Here's Looking At You, Kid

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Not too long ago, I watched Casablanca with my brother and wife. After completing the movie, we got on the topic of famous movie quotes and found a list of the top 100. Though I hadn't seen many of the movies represented, surprisingly, I knew many of the quotes. Roughly half of those I could give the Cliff Notes version of the plot, the remaining I could at least speculate the tone or meaning of the quote. However, to grasp the full depth of the quote (movie or book), I need to know the story from beginning to end, not just the quote. Picture for a moment your favorite movie or book, if you happened to be discussing it with another person and they mentioned they had not seen/read it, would not your first response be that they need to see/read it? If we were passionate about the story we would insist they do so ASAP! We understand they would not grasp the depth of the quote if they don't know the whole story, from start to finish; essentially, if they don't have the context.

Context is extremely important when it comes to interpreting Scripture. Those who are naturally analytic and love the question "why?" gravitate to studying the context. Context is necessary for being intellectually thorough. Further, seeking the correct interpretation of a scriptural passage is extremely biblical, but we must also understand that the Bible is God's story of redemption. The Scriptures tell us the greatest drama ever written. As a story, then, context is not just a term for our minds to engage with. To be intellectually thorough with proper hermeneutical methods to arrive at the correct interpretation isn't the only goal, context is also a term for our hearts to engage with, to feel the depth of our connection with the characters (sometimes our brothers and sisters in the faith, other times not). We rejoice in the good, mourn the bad and anxiously wait as the plot "rises and falls".

The danger we can fall into is having many passages of Scripture that we just know the quote, but not the story. We are simply using Scripture as a 5 Hour Energy shot for our Christian journey, instead of making sure we have put in the effort to have our journey supported by enough "rest" and a "healthy diet" of scripture and prayer. Two verses that are probably the most "abused" are Jeremiah 29:11 and Philippians 4:13.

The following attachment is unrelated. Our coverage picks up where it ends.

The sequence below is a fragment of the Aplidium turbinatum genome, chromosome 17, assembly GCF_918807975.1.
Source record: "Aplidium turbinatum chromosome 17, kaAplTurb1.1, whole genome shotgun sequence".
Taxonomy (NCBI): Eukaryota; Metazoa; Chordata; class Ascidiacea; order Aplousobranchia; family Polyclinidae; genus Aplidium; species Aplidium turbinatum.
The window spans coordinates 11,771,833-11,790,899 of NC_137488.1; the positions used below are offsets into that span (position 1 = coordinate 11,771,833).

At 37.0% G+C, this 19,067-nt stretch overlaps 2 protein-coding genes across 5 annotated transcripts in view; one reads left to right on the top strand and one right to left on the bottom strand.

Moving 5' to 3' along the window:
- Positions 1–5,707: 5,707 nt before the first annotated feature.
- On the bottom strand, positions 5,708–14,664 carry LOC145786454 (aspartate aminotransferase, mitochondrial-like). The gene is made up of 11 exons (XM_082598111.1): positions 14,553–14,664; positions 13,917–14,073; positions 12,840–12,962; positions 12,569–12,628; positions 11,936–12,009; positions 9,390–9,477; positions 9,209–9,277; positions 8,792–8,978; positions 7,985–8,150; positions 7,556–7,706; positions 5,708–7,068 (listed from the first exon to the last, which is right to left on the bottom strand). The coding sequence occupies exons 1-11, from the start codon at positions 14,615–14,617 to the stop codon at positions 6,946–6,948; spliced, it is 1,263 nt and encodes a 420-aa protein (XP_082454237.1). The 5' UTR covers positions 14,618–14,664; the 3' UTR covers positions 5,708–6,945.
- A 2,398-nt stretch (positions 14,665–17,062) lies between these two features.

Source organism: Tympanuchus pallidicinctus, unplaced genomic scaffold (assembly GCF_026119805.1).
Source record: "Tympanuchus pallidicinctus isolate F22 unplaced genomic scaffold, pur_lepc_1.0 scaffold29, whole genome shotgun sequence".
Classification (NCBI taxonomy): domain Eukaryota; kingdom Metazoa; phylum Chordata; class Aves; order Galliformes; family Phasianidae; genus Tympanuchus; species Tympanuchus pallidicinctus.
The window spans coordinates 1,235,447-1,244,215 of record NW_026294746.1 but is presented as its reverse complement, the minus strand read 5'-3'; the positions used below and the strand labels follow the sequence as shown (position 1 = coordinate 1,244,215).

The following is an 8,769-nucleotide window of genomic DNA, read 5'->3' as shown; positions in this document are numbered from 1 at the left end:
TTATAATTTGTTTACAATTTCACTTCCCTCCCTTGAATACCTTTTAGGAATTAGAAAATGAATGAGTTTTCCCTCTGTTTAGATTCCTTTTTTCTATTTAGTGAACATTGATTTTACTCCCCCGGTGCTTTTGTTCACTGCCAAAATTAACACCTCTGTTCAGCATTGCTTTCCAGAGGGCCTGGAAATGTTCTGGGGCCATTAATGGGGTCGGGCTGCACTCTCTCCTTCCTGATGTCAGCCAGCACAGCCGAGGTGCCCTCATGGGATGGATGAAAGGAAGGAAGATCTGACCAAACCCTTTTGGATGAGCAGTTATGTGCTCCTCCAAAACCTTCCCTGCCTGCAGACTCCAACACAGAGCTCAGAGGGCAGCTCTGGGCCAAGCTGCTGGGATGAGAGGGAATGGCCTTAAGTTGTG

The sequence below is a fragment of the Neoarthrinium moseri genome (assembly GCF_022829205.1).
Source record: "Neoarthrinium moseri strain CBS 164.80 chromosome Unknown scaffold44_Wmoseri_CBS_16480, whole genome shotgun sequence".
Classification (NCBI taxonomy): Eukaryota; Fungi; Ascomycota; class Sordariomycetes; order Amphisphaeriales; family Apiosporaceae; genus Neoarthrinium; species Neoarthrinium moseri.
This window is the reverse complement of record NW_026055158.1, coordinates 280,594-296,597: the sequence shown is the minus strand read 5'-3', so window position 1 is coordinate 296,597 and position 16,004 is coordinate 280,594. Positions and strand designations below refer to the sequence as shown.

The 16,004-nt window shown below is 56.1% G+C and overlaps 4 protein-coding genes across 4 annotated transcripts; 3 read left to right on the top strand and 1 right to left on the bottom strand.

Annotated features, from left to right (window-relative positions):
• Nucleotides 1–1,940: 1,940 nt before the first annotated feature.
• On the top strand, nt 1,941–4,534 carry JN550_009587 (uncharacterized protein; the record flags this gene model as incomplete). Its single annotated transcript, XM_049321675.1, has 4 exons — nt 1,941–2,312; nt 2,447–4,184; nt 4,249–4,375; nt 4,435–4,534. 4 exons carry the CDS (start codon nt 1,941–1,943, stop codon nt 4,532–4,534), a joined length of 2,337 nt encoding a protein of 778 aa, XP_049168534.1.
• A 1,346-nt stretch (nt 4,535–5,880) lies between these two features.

For the sake of brevity, I will just quickly discuss Philippians 4:13. Most people can quote "I can do all things through him [Christ] who strengthens me" and this encourages them during hard times, or motivates them to take on challenges. I am not desiring to negate these benefits, but the depth of this verse goes much deeper than getting through rough patches or overcoming obstacles. First, Paul was in jail when he penned this epistle (letter) to the church in Philippi. Before you say "see this verse encourages during hard times" understand this is Paul in jail writing to encourage the Philippian church. He was teaching them this truth to encourage them; that this truth both encouraged Paul and spurred him on to encourage others. Second, the previous verses mention that verse 13 is the secret to facing both "...plenty and hunger, abundance and need." We don't often think in terms of "facing" plenty or abundance, but this what Paul is telling us. When we get the full story and not just the quote, we learn that Christ IS our contentment, that he IS our strength. He is always both of these things regardless of whether things are going well or terribly. We shouldn't just dust of the Philippians 4:13 meme when things are tough or when we are in the midst of tackling our next big adventure, but call to mind everyday that Christ is all we need, which is why we “rejoice in the Lord!”

In Christ, we have all that we need. In the Scriptures, the story continuously points towards him. Let us strive to know the story and not just the quote.


Breton Palmer

Breton is a lay Elder at Revolve Church in Cape May, NJ. He is married to Meghan, and they have two spoiled rescue pups.

Breton Palmer